Restaurant in London helps to tackle youth homelessness
A charity based in Islington has joined forces with The Breakfast Club restaurant to help tackle youth homelessness.
Alone in London, a charity that provides support, training and mediation for young homeless people and young people at risk of homelessness has joined forces with The Breakfast Club to create a temporary home in Hackney for these young people, reports 24dash.
The temporary accommodation is owned by Circle Housing and Alone In London will provide residents with training and support to help them live independently and move to a permanent home.
Aneesa Dawoojee Project Manager at Alone in London, said: “As part of Alone in London’s mission to empower socially excluded young people, we help residents of this accommodation develop long-term solutions to move into a permanent home. Thanks to the generous support of the Breakfast Club we’ve been able to make this property feel more like a home for the young people living there and this has really helped strengthen their sense of community. We are always on the lookout for partners like The Breakfast Club because it is only with this kind of help that we can continue to support the 2,000 vulnerable young people turning to Alone in London for support every year. Alone in London was set up by volunteers and they continue to play a vital role in our mission to support young people and reduce homelessness. We would urge others who are interested in making a positive difference to youth homelessness in the capital to get in touch with us directly.”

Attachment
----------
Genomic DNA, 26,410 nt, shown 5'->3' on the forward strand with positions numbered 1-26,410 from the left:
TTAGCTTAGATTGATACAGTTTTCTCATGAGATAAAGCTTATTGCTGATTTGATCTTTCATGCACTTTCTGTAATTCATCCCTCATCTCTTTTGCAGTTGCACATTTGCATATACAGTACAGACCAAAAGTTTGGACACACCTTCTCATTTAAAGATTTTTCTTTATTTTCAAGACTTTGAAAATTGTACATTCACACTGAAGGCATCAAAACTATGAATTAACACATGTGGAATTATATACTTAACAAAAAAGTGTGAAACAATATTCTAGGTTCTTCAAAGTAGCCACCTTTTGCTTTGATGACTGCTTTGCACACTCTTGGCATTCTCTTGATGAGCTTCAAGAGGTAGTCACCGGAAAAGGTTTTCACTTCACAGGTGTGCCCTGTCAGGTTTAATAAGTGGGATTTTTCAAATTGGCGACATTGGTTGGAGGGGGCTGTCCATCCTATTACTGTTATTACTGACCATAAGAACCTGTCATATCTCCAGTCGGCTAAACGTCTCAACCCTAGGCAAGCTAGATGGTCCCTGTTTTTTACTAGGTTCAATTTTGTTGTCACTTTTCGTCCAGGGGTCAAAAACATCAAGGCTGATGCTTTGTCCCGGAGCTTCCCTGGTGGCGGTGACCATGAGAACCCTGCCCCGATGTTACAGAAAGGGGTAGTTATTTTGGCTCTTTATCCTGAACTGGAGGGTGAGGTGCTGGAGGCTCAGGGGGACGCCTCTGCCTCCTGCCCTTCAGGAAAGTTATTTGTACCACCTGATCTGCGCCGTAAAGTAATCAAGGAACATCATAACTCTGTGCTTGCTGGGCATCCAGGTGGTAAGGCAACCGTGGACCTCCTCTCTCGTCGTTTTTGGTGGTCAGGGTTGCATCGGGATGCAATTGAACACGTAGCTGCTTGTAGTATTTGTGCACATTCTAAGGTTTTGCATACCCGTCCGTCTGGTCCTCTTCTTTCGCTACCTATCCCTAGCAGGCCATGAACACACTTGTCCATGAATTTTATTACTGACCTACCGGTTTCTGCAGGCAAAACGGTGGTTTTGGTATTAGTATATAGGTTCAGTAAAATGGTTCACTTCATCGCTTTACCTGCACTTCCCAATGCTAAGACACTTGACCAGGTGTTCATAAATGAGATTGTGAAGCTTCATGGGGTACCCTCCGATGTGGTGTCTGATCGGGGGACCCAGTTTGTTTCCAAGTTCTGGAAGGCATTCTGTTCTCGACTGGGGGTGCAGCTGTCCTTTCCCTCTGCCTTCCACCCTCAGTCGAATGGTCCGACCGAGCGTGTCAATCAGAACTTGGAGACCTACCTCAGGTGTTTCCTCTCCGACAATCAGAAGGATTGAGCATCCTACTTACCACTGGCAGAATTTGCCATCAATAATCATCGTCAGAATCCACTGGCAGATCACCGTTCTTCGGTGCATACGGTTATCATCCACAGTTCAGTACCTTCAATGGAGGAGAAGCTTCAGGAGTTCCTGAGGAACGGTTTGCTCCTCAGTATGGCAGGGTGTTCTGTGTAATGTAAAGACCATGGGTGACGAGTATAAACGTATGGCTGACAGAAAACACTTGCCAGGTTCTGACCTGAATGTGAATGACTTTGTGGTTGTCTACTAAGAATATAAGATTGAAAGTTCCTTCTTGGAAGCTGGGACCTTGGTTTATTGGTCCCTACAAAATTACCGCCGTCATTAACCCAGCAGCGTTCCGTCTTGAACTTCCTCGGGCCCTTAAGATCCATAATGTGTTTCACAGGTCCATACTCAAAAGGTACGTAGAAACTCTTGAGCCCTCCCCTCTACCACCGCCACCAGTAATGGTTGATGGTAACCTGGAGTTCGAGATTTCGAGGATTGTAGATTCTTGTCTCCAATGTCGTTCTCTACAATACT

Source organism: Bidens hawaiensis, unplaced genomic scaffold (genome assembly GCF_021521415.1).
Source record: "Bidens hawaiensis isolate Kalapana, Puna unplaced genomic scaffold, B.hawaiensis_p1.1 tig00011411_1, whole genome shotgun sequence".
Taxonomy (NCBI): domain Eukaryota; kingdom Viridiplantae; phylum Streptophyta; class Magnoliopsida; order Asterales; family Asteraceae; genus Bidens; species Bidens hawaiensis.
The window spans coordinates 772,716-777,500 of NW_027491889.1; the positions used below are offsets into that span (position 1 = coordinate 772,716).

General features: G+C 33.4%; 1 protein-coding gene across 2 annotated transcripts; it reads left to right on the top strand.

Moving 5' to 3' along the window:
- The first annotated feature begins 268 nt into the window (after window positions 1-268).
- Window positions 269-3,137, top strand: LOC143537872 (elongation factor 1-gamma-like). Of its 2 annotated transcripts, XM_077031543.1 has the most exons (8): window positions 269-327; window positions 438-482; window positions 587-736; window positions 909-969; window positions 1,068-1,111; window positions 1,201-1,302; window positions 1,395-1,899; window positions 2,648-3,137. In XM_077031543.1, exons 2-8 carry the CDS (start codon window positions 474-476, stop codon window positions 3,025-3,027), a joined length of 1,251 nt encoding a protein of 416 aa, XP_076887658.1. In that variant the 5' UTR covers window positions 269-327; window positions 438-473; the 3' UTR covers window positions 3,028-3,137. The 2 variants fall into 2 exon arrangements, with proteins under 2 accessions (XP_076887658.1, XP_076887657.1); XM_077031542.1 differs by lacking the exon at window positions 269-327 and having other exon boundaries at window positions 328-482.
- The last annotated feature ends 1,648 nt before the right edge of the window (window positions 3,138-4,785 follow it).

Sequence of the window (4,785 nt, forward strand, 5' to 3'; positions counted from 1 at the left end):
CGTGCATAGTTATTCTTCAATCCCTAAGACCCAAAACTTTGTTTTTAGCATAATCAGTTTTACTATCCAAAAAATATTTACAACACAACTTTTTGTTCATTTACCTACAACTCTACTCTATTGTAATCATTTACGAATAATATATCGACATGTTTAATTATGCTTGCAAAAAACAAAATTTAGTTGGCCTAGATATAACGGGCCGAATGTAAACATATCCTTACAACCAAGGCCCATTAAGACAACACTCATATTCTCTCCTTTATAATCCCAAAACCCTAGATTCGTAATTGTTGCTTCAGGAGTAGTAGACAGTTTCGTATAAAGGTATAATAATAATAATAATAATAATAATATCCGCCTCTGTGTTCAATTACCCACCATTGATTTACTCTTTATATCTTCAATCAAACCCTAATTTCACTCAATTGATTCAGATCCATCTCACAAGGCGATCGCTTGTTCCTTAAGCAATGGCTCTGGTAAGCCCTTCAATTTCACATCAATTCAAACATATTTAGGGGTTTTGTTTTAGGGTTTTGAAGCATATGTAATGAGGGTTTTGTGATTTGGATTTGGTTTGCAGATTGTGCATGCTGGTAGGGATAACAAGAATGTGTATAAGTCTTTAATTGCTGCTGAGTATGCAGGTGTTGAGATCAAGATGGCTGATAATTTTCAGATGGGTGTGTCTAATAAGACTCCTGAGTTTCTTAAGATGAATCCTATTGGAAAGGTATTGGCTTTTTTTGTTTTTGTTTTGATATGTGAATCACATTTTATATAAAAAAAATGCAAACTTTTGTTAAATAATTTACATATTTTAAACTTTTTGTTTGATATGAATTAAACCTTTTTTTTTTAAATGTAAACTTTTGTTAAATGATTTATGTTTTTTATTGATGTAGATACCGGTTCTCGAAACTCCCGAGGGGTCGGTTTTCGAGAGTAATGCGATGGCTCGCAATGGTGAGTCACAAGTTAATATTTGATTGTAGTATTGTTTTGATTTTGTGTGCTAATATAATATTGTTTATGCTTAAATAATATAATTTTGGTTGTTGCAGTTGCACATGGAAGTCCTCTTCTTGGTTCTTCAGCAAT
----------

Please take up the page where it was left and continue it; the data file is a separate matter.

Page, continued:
Eva Arnaiz, Charity Coordinator at The Breakfast Club, said: “After hearing about the great work that Alone in London do we wanted to help out and make the house that residents lived in more of a home. Our volunteers worked alongside the residents to makeover their communal spaces. We also spent a day cooking together and had a lovely lunch to celebrate. It was a wonderful project which all of those involved thoroughly enjoyed and one we hope to do again in the future. We’re already planning a mocktail masterclass in one of our bars and a barbeque at the house where the residents teach us how to cook dishes from their home countries.”
Introduction The National Statement of Expectations for Supported Housing (NSE) was finally published on 20 October 2020, five years after the 2015 Comprehensive Spending Review suggested regulatory and oversight changes were needed, although in 2018 the government >>>
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